** The fourth game suffers more from this than previous entries. In North America, it has an E10+ rating rather than its predecessors' T for Teen (possibly for the sake of Amiibo {{Amiibo}} marketing). This, along with its brighter and more colorful palette as opposed to Brawl's comparative use of RealIsBrown (and the absence of [[Franchise/MetalGear Solid Snake]]) leads quite a few people (both fans and non-fans) to label ''Smash 4'' as a "kids' game". This seems to have ended after all the game's DLC characters were revealed; except for Mewtwo and possibly Lucas, most of them are from series that skew more towards older fans, particularly the third-party characters (''especially'' the M-rated VideoGame/{{Bayonetta}}) despite Snake not returning. Even Mewtwo & Lucas' presence could partially be directed at older fans, as Mewtwo is highly popular among fans of the [[VideoGame/PokemonRedAndBlue first generation of Pokémon games]] and is based on the Mewtwo from ''Anime/PokemonTheFirstMovie'' who hasn't reappeared in years, and ''VideoGame/{{Mother 3}}'' was only released in Japan over a decade ago, making Lucas one of the most obscure characters in ''Smash'' and therefore mostly unrecognizable among younger players.



** One of the biggest praising points for ''[=SSB4=]'' on the Wii U is that it looks ''beautiful''. The 3DS version is no slouch either, with some of the best graphics ever seen on the console - as noted below, it pushes the 3DS's processing power to the limit. While the graphics aren't as crisp, smooth or detailed as their home console counterpart, they're consistently displayed in full 3D.
** In addition to the above, many characters also got special 'posters' with them interacting with many different fighters from the game, sometimes these can be a MythologyGag such as [[http://www.smashbros.com/us/images/character/rockman/illust-modal.jpg Mega Man's art]] being reminiscent of his old Japanese box arts featuring him with 8 Robot Masters with the BigBad overhead, or just be thematically awesome as well as beautiful like [[http://www.smashbros.com/us/images/character/bayonetta/illust-modal.jpg Bayonetta's art]] which shows her in the center of a grudge match of 'light vs darkness'.

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** One of the biggest praising points for ''[=SSB4=]'' on the Wii U is that it looks ''beautiful''. The 3DS version is no slouch either, with some of the best graphics ever seen on the console - -- as noted below, it pushes the 3DS's processing power to the limit. While the graphics aren't as crisp, smooth smooth, or detailed as their home console counterpart, they're consistently displayed in full 3D.
** In addition to the above, many characters also got special 'posters' with them interacting with many different fighters from the game, sometimes these can be a MythologyGag such as [[http://www.smashbros.com/us/images/character/rockman/illust-modal.jpg Mega Man's art]] being reminiscent of his old Japanese box arts featuring him with 8 Robot Masters with the BigBad overhead, or just be thematically awesome as well as beautiful like [[http://www.smashbros.com/us/images/character/bayonetta/illust-modal.jpg Bayonetta's art]] art]], which shows her in the center of a grudge match of 'light vs darkness'.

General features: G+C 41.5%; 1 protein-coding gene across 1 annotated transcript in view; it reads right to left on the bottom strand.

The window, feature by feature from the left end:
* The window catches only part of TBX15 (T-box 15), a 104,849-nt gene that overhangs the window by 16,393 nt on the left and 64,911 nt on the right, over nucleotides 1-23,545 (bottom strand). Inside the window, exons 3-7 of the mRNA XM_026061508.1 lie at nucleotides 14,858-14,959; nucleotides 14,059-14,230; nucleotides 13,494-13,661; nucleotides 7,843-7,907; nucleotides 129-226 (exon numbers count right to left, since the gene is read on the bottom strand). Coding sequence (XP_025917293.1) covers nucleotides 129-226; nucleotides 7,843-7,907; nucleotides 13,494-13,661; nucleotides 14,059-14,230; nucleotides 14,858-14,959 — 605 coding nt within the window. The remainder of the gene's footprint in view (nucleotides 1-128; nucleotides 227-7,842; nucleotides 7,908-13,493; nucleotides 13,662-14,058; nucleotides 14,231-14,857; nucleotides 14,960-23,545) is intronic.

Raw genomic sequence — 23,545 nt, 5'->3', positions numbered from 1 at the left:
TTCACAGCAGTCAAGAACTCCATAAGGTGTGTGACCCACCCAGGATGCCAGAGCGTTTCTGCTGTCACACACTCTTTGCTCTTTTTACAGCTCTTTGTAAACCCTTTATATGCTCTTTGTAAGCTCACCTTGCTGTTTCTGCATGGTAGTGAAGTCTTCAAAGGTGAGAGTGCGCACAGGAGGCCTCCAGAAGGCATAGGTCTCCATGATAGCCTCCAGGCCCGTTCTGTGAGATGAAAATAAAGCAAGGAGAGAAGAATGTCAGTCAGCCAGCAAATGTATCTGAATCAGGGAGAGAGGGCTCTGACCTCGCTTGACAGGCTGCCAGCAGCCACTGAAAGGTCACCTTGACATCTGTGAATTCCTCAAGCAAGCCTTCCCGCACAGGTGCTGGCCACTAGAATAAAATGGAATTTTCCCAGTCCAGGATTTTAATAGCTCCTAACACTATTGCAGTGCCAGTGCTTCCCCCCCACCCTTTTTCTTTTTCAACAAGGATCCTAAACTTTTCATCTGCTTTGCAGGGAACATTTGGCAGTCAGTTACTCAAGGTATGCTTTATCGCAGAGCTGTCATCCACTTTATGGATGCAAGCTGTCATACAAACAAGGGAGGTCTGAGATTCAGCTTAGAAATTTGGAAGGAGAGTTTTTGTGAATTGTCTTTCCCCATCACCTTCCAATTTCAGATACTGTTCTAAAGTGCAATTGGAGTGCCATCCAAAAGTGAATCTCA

** Master Core in ''3DS/Wii U''. It's [[MarathonBoss long]] and it's [[ThatOneBoss hard]], yet the pacing of the fight is faster than any boss in the series, and it breaks all standards that previous bosses established, including [[SequentialBoss multiple phases]] and ''picking up Final Destination and dropping it''. The presentation is fantastic as well, being one of the ultimate examples of an EldritchAbomination, revealing the [[OneWingedAngel true form]] of Master Hand, and a satisfying final phase where the player is given free to reign to cut loose.

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** Master Core in ''3DS/Wii U''. It's [[MarathonBoss long]] and it's [[ThatOneBoss hard]], yet the pacing of the fight is faster than any boss in the series, and it breaks all standards that previous bosses established, including [[SequentialBoss multiple phases]] and ''picking up Final Destination and dropping it''. The presentation is fantastic as well, being one of the ultimate examples of an EldritchAbomination, revealing the [[OneWingedAngel true form]] of Master Hand, and a satisfying final phase where the player is given free to reign to cut loose.



** [[VideoGame/ZeldaIITheAdventureOfLink Temple]], first appearing in ''Melee''. While it's banned in TournamentPlay, it is one of the most beloved stages in non-serious play because there's so much room to move around. It's also got a huge variety of terrain shapes to suit many situations. You have a section with a handful of small platforms, two platforms facing each other over a gap, a long platform with a solid floor under it, two cliffs leading to lower platforms, a tunnel, a small arena with a roof, a vertical tunnel, and a tiny arena with a ceiling over two pits. This lets you do pretty much whatever you want from having air battles with the platforms and cliffs to having close brawls in the tighter arena areas to trying to go defensive when weak in one of the areas with ceilings. The cave/tunnel area in particular is popular for having impromptu "cage matches". Even seriously-heavy-hitting moves like Captain Falcon's "Falcon Punch" or Mr. Game and Watch's "Judgement #9" don't knock enemies out, they just entertainingly bounce around like pinballs due to the walls and ceiling. It's no surprise it returns in both ''Brawl'' and ''Wii U'', the former giving it a new song, and the latter giving it a beautiful makeover as well as a plethora of songs, including songs from ''Zelda'' stages that didn't make it into ''[=SSB4=]'', and from ''[[VideoGame/TheLegendOfZeldaALinkBetweenWorlds A Link Between Worlds]]''. Of course since this often falls into ComplacentGamingSyndrome in casual play, many consider this ThatOneLevel for its overuse.